Recently performance of my XP PC is very bad. After booting I get: 100%
CPU usage in task manager.
Processes:

svchost.exe
system

Any ideas?

Better look for a trojan, virus, rootkit, slug, malware.
 
P

Paul

JJ said:
It for efficiency, but yes, it does make things much more complicated and
annoying when something goes wrong.

I wonder if I could use a copy of the svchost.exe but with different name,
in order to isolate a service in its own process.
For example, for the dnscache service, make a copy of "svchost.exe" as
"svchost_dnscache.exe". Then change the dnscache's service configuration to
point to "svchost_dnscache.exe" instead of "svchost.exe". Of course, keeping
all the command line parameters intact.

I think I've seen that idea mentioned in the past.

By sheer luck, one of the two bookmarks I've got,
contains a similar idea. All I've ever done,
is the "sc config" thing, long enough to
confirm who is the guilty party.

http://blogs.msdn.com/b/spatdsg/archive/2007/09/17/debugging-services.aspx

http://support.microsoft.com/kb/934650

Paul
 
L

Linea Recta

Paul said:
I have a theory, but you can test it.

Svchosts are a kind of deception. They contain multiple
executables inside. Some genius did this, to make them harder
to debug. And usually, all the guilty parties (the ones that
go rogue), are kept in the same svchost. I'm convinced they
do this, just to piss us off.

In WinXP Pro, you can open a command prompt, and do

tasklist /svc

That shows running processes, as well as the contents
of a svchost container. My PID 1468 for example,
has about fifteen things in that svchost.

On WinXP Home, that command isn't available. Or so they
tell me. Instead, you can use Process Explorer, click on
a svchost (or hold your mouse over it), you can do Properties
then click the Services tab, and it'll show you a list of
items inside that svchost.

http://technet.microsoft.com/en-us/sysinternals/bb896653

The one I have my eye on, is this one. It checks, amongst
other things, the dependencies of all the potential
Windows Updates. Currently, it gets a little confused when
figuring out what to do about your copy of Internet Explorer.
And in the process, chews up a CPU core. It will release the
core in around 30 minutes. Until Windows Update is checked
again, and then it'll go nuts again. The time constant
(the delay factor), has been getting worse month by month.
At one time, the delay was 5 minutes of 100% CPU, now it's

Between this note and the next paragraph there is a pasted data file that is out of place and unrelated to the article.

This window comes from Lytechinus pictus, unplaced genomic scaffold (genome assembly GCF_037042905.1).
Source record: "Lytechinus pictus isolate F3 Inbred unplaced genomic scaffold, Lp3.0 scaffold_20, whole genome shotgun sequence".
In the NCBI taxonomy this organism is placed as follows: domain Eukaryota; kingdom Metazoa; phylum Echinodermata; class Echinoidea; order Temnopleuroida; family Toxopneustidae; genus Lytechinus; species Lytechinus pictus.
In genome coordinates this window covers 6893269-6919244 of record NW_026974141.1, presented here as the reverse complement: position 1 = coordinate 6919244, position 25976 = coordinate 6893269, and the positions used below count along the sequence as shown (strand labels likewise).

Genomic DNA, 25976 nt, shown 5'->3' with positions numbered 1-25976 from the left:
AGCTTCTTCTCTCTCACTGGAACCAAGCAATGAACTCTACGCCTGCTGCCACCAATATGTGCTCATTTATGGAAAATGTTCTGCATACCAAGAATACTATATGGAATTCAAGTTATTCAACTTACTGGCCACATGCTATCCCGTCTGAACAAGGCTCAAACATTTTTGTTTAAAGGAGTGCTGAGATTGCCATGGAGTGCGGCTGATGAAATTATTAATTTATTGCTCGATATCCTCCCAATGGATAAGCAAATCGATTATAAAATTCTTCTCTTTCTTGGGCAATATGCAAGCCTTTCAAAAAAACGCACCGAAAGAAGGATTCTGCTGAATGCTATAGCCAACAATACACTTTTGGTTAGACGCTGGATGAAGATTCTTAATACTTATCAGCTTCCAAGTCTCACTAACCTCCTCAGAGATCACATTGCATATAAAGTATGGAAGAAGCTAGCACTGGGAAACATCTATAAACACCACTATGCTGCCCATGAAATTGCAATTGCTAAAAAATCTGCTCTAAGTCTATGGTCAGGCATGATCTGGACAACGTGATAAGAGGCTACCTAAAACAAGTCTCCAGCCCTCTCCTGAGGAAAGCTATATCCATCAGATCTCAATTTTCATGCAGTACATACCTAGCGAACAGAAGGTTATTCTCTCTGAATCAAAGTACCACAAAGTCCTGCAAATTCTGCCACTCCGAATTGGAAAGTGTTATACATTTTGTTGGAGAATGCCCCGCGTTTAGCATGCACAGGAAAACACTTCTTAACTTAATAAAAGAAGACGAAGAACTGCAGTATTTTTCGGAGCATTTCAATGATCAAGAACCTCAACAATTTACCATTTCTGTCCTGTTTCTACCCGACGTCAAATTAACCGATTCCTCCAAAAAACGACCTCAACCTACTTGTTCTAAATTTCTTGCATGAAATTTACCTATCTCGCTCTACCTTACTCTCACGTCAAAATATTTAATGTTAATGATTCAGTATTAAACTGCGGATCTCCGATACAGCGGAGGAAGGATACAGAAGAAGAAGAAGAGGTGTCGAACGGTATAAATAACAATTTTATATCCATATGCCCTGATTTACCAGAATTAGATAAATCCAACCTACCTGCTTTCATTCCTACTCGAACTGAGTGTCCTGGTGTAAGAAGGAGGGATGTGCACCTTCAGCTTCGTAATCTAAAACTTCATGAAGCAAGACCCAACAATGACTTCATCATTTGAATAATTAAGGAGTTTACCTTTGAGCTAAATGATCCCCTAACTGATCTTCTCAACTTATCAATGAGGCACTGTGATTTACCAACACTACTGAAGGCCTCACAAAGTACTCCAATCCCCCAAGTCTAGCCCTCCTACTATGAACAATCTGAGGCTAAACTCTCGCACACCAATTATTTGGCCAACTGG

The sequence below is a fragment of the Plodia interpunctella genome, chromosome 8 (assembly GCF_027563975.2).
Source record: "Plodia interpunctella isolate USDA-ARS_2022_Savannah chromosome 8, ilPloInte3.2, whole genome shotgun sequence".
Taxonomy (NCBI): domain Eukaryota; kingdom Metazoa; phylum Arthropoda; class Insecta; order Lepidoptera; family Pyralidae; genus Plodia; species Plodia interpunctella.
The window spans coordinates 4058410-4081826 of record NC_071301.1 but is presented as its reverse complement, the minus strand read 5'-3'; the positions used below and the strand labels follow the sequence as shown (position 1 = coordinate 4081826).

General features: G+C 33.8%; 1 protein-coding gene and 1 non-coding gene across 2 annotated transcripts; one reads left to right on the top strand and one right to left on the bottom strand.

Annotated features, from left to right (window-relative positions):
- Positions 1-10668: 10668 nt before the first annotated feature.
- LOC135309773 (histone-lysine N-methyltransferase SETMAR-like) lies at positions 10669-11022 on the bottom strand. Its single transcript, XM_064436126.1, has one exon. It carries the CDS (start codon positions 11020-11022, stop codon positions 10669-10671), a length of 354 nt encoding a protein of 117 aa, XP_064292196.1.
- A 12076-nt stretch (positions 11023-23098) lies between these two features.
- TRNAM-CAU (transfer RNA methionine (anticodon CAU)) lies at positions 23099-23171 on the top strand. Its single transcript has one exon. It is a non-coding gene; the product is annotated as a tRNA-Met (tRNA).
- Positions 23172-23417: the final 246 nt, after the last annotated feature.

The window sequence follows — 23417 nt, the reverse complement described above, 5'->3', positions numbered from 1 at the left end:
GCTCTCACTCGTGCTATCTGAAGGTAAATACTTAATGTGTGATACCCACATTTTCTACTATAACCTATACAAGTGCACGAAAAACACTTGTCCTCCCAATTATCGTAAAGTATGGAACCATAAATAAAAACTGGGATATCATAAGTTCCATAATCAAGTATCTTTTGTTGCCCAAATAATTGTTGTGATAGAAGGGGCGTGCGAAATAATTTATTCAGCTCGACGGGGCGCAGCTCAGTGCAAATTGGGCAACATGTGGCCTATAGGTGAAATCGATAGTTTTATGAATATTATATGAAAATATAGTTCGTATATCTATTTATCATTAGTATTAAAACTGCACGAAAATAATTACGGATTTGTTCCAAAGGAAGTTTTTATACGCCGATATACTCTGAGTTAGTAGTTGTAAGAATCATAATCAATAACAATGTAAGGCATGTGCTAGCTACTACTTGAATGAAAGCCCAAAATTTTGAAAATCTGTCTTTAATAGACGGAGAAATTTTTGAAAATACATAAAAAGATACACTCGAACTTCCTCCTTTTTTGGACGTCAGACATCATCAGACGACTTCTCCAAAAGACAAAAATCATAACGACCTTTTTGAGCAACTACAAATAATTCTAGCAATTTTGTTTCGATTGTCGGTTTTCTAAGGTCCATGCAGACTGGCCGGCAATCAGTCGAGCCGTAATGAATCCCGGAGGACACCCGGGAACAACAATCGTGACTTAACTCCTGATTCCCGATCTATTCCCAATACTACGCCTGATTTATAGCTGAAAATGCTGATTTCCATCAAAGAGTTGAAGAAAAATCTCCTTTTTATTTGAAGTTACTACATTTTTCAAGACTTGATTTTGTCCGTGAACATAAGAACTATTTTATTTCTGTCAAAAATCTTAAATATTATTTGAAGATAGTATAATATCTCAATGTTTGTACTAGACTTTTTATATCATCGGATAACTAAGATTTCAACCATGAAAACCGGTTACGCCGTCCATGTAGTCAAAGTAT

up to 30 minutes of 100% CPU.

wuauserv Automatic Updates wuauserv.dll

*******

I got this from some Microsoft blog post.

You can split it out into its own service by running:

"sc config <service> type= own"

And revert it via

"sc config <service> type= share"

In the case of the wayward Windows Update thing, that
means I'd do one of these. Once I do this, wuauserv
is kept in its own svchost. The idea being, if
it is using CPU cycles, it's the only one inside
a separate svchost, and it's guilty as charged.

sc config wuauserv type= own

So if I do that, reboot, check which svchost is
using 100%, and I find that one with wuauserv
inside it, then wuauserv is the one doing it.

*******

If your symptoms seem to match, the current workaround
is to install a pending Internet Explorer update.
There could be a KB2888505 update waiting for you.
You could go to Windows Update, check your update
history, and see if it is already installed.

Without going to Windows update, you can also get
the update as a standalone download. These are two
I could find.

------

Use this, if you're running IE6.

"Cumulative Security Update for Internet Explorer for Windows XP
(KB2888505)
This update applies to Internet Explorer 6 with the following operating
systems:
* Windows XP SP3"

http://www.microsoft.com/en-us/download/details.aspx?id=41064

------

Use this, if you're running IE8.

Cumulative Security Update for Internet Explorer 8 for Windows XP
(KB2888505)
This update applies to Internet Explorer 8 with the following operating
systems:
* Windows XP SP3

http://www.microsoft.com/en-us/download/details.aspx?id=41074

------

Now, how this works, it isn't like some code in that
package, "fixes" your Windows Update. Instead, the
introduction of that patch, juggles the dependencies
enough, that the wuauserv doesn't get stuck in a loop.
I haven't read anything to convince me, we've seen the
last of this bug.

If that theory doesn't pan out, and you can't finger
that particular one, you can still use some of those
ideas to help track it down. If necessary, you could
take all fifteen services out of the "common" svchost
and make them run separately. It probably requires a
reboot, to see the new orientation (type= own).

Paul



hi Paul,


I have been trying hard this evening to implement your ideas, but I can
hardly get things moving at all on the mentioned computer and am now mailing